Monday, February 22, 2010

Gerlach criticizes return of Obamacare

U.S. Rep. Jim Gerlach (PA-6th District) issued the following statement Monday after the White House outlined its health care reform proposal that the American people have already rejected:
"After the House and Senate crafted legislation in secret last year, the American people demanded a second opinion on health care reform," Gerlach said. "But the White House proposal offers the same $1 trillion prescription that House Speaker Nancy Pelosi and Senate Majority Leader Harry Reid have been trying unsuccessfully to get the American people to swallow.

"While I am pleased the President has proposed removing the sweetheart deal known as the 'Cornhusker Kickback' for Nebraska, it is disappointing that higher taxes and more invasive government remain the backbone of this plan," Gerlach added. "Workers would pay a new tax on employer-provided health insurance and payroll taxes would climb under the White House plan. The constituents in my district – along with most Americans -- have made it clear that approach is unacceptable."

The New York Times reported that under the White House plan, a family earning about $88,000 a year would pay as much as 9.5 percent of their income toward annual health insurance premiums, or about $8,380 annually. That does not include out-of-pocket costs, such as co-payments or deductibles, according to the paper. And The Morning Call of Allentown cited a statewide poll showing 60 percent of Pennsylvanians want to scrap the House and Senate proposals and consider alternatives. In addition, a majority do not support the government requiring every citizen to buy health insurance.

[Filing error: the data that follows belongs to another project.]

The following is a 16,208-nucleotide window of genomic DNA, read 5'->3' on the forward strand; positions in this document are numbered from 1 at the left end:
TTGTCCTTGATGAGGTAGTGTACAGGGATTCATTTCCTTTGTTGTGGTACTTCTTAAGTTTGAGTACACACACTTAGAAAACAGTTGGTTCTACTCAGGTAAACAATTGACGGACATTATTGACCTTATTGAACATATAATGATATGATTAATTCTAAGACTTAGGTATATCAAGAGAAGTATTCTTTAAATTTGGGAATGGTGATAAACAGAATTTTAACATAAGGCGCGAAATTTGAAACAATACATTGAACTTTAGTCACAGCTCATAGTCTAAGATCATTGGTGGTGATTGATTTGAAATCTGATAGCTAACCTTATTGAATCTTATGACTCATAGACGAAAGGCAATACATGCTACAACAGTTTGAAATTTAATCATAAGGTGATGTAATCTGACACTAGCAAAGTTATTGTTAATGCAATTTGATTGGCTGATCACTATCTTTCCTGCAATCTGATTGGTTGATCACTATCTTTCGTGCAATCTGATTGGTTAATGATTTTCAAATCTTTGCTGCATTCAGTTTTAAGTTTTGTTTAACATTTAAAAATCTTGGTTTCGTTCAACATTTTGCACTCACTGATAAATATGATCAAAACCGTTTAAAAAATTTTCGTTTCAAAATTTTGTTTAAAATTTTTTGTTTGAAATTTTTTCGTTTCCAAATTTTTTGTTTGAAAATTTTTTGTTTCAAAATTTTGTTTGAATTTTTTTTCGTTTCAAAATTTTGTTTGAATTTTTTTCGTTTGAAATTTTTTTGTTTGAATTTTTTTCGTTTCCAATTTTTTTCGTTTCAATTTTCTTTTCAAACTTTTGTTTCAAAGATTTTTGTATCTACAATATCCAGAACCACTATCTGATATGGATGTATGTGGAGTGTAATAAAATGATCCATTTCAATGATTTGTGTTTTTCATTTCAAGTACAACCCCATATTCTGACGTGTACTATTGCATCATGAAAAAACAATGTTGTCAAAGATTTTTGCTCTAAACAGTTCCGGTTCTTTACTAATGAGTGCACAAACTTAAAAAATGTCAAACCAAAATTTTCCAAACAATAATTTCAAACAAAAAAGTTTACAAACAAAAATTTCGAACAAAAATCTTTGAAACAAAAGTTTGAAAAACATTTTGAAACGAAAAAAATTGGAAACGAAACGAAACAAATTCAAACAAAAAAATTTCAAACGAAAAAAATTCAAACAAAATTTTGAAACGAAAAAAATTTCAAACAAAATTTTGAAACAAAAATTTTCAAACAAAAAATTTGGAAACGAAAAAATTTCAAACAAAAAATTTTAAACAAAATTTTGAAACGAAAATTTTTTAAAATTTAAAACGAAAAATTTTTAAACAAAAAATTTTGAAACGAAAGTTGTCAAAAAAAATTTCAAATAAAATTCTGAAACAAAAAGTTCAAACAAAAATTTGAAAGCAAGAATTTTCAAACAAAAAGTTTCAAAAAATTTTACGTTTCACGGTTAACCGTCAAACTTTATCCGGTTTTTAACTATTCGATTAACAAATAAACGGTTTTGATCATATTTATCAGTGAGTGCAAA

Gerlach is a co-sponsor of a bipartisan proposal – known as the Small Business Options Health (SHOP) Act – that would increase competition among insurers by allowing consumers to purchase policies across state lines and permitting small businesses to form statewide pools to buy coverage for their employees.

Gerlach also supports the House Republican Medical Rights and Reform Act, which includes provisions to end costly lawsuit abuse and allows doctors and patients to continuing making decisions about the best treatments.

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